ead of Austrian and Brandenburgian troops joined the the part of the estates and the accelerated decline of the
Dutch in an ineffectual campaign on the Rhine. In 1673 political power of the towns. The substitution of a perma-
e was forced, through lack of sufficient support from the nent excise for the subsidies granted from time to time by
mperor, to make peace with France; but he joined the the estates also tended to increase the elector's independi-
riple alliance of Holland, Spain, and the empire in the ence, and the Government officials (Struerräthe) appointed
ollowing year and took part in an indecisive campaign in to collect this tax in the towns gradually absorbed many
Alzace. There he received intelligence that the Swedes, of the administrative functions of the local authorities
at the instigation of France, had broken into Brandenbury. The nobles and prelates generally preferred to raise their
lastening back to his own country without delay, he took quota accoriling to the old method of berle or “contri-
he enemy by surprise, and at the head of about 6000 bution,” and this weakened the last bond of common
nen gained a brilliant victory over twice that number interest between them and the estate of the burghers. In
» Swedish troops at Fehrbellin (1675), a small town to Brandenburg the elector met with little opposition in
the north-west of Berlin. This success over the hitherto establishing his personal sovereignty, and after 1653 no
invincible Swedes lent great prestige to the elector's arms, general diet of Brandenburg was held. In ('leves and Mark
and he followed it up by a series of rigorous campaigns, he gained his end simply by an overwhelming display or
in which, with the aid of Denmark, he swept Branden- force; but in Prussia, where the spirit of independence
burg and Pomerania clear of the invaders, capturing Stettin was fostereid by its history and by its distance from the
in 1677 and Stralsund in 1678. The invasion of Prussia seat of power, he found much greater difficulty. His
from Livonia, which formed the last effort of the Swedles, emancipation from the suzeraints of Poland gave him
was also triumphantly repelled, the most memorable inci- a great advantage in the struggle, though the estates
dent of the short struggle being the elector's forced march on their side averred that their relation with Poland was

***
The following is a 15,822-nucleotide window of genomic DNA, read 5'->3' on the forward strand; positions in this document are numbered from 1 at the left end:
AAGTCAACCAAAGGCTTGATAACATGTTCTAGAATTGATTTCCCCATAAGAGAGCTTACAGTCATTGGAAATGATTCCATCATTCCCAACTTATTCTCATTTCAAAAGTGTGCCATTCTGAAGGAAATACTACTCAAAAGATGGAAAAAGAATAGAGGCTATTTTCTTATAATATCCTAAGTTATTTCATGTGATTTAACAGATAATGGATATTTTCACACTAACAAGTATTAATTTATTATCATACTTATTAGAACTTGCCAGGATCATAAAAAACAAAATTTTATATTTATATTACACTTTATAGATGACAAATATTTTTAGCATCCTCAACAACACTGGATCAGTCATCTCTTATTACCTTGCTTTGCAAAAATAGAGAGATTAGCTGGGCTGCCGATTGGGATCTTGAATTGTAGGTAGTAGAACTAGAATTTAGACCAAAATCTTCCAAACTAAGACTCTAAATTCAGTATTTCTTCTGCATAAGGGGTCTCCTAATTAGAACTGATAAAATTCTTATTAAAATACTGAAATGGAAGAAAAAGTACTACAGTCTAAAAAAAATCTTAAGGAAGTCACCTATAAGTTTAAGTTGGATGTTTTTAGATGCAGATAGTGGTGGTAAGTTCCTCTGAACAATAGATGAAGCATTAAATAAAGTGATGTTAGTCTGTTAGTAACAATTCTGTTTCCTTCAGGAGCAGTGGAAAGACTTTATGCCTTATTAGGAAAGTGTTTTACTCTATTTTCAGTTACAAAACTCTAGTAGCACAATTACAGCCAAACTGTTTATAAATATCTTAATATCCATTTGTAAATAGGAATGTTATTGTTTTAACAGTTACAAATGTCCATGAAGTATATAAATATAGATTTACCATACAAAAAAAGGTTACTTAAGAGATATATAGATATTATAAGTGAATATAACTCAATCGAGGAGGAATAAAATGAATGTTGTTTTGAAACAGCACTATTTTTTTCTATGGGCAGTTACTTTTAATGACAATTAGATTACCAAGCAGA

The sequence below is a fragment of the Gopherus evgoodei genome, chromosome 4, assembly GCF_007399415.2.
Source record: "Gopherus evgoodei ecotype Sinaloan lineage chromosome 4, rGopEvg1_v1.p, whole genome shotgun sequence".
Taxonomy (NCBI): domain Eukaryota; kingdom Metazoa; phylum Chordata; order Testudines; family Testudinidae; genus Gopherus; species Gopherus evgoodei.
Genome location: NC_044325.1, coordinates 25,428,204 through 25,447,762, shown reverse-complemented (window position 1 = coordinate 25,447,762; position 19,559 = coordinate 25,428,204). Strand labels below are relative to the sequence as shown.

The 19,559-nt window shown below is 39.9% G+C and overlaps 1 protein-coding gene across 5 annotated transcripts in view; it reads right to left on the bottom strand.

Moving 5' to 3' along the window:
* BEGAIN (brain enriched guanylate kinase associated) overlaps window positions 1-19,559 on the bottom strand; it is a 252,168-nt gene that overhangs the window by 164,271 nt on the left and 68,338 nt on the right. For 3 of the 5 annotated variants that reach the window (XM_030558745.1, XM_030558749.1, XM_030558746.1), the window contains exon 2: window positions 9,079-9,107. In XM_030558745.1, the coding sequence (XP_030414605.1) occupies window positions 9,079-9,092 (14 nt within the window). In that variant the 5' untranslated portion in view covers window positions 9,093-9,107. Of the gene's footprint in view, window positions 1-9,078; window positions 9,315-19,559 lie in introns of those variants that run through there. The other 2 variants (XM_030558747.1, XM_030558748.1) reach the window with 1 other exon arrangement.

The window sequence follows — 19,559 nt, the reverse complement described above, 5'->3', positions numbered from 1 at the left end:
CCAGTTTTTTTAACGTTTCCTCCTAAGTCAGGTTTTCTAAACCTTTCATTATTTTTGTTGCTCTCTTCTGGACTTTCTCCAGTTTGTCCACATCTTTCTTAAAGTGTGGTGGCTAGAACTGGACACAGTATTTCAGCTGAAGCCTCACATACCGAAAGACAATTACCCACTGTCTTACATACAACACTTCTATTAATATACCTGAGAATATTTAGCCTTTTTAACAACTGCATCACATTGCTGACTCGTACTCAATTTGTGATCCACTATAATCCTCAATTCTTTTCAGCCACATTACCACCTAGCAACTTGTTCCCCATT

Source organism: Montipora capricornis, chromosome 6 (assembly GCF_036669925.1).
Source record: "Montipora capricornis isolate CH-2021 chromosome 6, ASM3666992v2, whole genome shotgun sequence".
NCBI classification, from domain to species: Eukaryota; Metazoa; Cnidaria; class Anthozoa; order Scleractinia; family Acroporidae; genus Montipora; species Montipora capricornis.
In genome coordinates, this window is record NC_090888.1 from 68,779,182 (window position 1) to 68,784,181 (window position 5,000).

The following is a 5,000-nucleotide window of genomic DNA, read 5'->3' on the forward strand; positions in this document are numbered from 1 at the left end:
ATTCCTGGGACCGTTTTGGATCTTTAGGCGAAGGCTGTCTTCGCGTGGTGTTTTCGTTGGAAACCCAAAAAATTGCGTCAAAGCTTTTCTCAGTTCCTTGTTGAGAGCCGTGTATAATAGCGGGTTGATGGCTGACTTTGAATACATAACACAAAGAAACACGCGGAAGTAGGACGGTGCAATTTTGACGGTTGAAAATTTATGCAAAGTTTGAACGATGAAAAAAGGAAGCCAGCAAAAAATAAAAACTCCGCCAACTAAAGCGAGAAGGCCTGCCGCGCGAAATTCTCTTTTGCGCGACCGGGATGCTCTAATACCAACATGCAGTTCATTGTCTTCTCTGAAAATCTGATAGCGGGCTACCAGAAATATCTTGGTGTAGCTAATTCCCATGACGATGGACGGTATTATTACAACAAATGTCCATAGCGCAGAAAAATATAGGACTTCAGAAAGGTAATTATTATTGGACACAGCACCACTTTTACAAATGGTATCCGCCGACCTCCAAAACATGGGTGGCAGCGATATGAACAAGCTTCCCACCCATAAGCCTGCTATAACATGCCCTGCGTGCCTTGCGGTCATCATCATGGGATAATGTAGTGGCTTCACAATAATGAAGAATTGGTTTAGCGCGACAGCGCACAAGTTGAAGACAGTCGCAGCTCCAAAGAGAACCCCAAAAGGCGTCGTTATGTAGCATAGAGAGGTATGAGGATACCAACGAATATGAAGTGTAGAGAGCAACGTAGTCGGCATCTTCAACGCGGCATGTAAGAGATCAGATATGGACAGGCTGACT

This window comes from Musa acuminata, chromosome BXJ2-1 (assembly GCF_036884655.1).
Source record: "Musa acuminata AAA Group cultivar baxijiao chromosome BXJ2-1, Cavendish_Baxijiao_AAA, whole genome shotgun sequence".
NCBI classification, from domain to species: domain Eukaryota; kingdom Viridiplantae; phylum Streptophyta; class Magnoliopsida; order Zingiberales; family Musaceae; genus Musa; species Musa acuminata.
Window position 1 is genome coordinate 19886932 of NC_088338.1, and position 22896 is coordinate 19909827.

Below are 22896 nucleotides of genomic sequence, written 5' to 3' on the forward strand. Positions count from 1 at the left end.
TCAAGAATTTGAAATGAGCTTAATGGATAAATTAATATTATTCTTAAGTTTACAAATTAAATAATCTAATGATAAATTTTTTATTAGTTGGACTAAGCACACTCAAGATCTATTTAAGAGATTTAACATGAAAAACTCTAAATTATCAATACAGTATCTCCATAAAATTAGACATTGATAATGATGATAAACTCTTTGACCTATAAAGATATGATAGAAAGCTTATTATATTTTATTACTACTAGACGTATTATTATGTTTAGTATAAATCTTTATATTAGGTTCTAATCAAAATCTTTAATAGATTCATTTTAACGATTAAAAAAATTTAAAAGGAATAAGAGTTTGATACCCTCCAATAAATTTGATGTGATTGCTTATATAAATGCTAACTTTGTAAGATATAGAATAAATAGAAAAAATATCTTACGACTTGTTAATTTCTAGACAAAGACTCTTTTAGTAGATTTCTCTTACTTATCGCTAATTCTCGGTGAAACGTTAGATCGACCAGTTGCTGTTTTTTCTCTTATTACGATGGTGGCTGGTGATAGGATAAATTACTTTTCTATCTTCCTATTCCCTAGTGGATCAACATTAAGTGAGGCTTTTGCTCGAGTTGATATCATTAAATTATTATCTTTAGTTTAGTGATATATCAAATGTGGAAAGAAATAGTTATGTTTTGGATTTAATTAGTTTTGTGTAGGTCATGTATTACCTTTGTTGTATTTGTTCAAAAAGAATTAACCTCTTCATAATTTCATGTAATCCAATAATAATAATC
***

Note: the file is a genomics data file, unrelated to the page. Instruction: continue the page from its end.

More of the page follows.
over the frozen surface of the Frische Haff. At the peace one that could not be dissolveel excepit ly common con-ent.
of St Germain (1679), however, owing to the influence It was not until the elector had occupiel Königsberg with
of France and the lukewarm support of the emperor, an armed force, and imprisoned the one (Burgomaster
Frederick William saw himself forced to restore Hither Roth) and executed the other (Baron Kalkstein) of the
Pomerania to Sweden. The policy of the last years of the principal champions of independence, that he was able to
Great Elector may be described as an endeavour to hold bend the estates to his will. Arbitrary and unconstitu-
the balance between France and the emperor. At first tional as this conduct seems to us, we must not forget that
he joined in a somewhat unnatural alliance with Louis Frederick William's idea of the function of an absolute
SIT.. but after the rerocation of the Edict of Santes prince was very superior to the unijnalitie exotin of the
(1685) he drew nearer to Austria and covered the emperor's Freneli monarchs, and that, while he insisted on lacing

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master in his own house, it was that he might at the same territories in which he had no suzerain to acknowledge. time be the first servant of the state. In his eyes an Superficial as this incident may at first sight appear, it absolute government was the best guarantee of the common added considerably to the moral and political momentwelfare, and was not sought merely for the sake of personal um of the country, and its advantages were reaped by aggrandizement. It is not without significance in con Frederick's two vigorous successors.

About the same nexion with this that beyond his own territories he twice time (1697) the elector of Saxony also acquired the kingly espoused the cause of the people against an absolute ruler, dignity by his election to the throne of Poland, but in first in opposing Louis XIV., and again in aiding William doing so he had to become a Roman Catholic, and thus of Orange.

left the Hohenzollerns without a rival among the Protest-
In matters of general administration Frederick William ant dynasties of Germany. Frederick was an extravagant
showed himself a prudent and careful ruler, and laid the ruler, who lavished large sums in maintaining his personal
foundation of the future greatness of Prussia in almost state ; but his expenditure was not wholly of this profitless
every department. The military and bureaucratic systems nature, since he founded the university of Halle as a school
of the country both received their first important impulse of liberal theology, established academies of art and science
in this reign. The wounds inflicted by the Thirty Years' at Berlin, and patronized men of literary eminence. In
War were in a great measure healed, and the finances and this he was perhaps mainly inspired by his talented wife
credit of the state were established on a firm basis. Agri- Sophia Charlotte, a sister of George I. of England.
culture and commerce were improved and encouraged by The court of Vienna had consoled itself for the growing
a variety of useful measures, and education was not power of Prussia under the Great Elector by the reflexion